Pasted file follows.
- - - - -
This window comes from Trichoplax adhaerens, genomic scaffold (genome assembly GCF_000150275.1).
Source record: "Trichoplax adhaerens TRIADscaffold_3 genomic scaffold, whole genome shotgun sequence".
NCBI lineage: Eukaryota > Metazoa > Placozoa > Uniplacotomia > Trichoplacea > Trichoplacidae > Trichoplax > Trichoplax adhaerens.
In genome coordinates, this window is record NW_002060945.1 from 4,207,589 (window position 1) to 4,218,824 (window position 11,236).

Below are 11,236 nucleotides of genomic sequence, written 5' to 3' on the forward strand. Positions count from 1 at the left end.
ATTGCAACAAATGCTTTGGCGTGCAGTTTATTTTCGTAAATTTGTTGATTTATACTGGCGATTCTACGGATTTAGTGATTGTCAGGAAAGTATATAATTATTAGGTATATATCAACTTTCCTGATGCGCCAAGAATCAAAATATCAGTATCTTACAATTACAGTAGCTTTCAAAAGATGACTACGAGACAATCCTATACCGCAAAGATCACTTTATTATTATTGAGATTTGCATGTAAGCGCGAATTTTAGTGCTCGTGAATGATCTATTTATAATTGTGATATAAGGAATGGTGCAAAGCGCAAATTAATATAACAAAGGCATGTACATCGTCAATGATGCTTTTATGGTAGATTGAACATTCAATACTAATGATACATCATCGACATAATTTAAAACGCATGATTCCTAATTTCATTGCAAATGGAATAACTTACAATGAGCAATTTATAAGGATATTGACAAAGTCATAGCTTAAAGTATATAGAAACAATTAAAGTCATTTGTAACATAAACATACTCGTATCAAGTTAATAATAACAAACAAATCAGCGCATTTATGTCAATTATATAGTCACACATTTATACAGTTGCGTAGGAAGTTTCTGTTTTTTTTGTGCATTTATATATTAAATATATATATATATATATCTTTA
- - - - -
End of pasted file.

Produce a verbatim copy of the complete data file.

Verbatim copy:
This window comes from Trichoplax adhaerens, genomic scaffold (genome assembly GCF_000150275.1).
Source record: "Trichoplax adhaerens TRIADscaffold_3 genomic scaffold, whole genome shotgun sequence".
NCBI lineage: Eukaryota > Metazoa > Placozoa > Uniplacotomia > Trichoplacea > Trichoplacidae > Trichoplax > Trichoplax adhaerens.
In genome coordinates, this window is record NW_002060945.1 from 4,207,589 (window position 1) to 4,218,824 (window position 11,236).

Below are 11,236 nucleotides of genomic sequence, written 5' to 3' on the forward strand. Positions count from 1 at the left end.
ATTGCAACAAATGCTTTGGCGTGCAGTTTATTTTCGTAAATTTGTTGATTTATACTGGCGATTCTACGGATTTAGTGATTGTCAGGAAAGTATATAATTATTAGGTATATATCAACTTTCCTGATGCGCCAAGAATCAAAATATCAGTATCTTACAATTACAGTAGCTTTCAAAAGATGACTACGAGACAATCCTATACCGCAAAGATCACTTTATTATTATTGAGATTTGCATGTAAGCGCGAATTTTAGTGCTCGTGAATGATCTATTTATAATTGTGATATAAGGAATGGTGCAAAGCGCAAATTAATATAACAAAGGCATGTACATCGTCAATGATGCTTTTATGGTAGATTGAACATTCAATACTAATGATACATCATCGACATAATTTAAAACGCATGATTCCTAATTTCATTGCAAATGGAATAACTTACAATGAGCAATTTATAAGGATATTGACAAAGTCATAGCTTAAAGTATATAGAAACAATTAAAGTCATTTGTAACATAAACATACTCGTATCAAGTTAATAATAACAAACAAATCAGCGCATTTATGTCAATTATATAGTCACACATTTATACAGTTGCGTAGGAAGTTTCTGTTTTTTTTGTGCATTTATATATTAAATATATATATATATATATCTTTA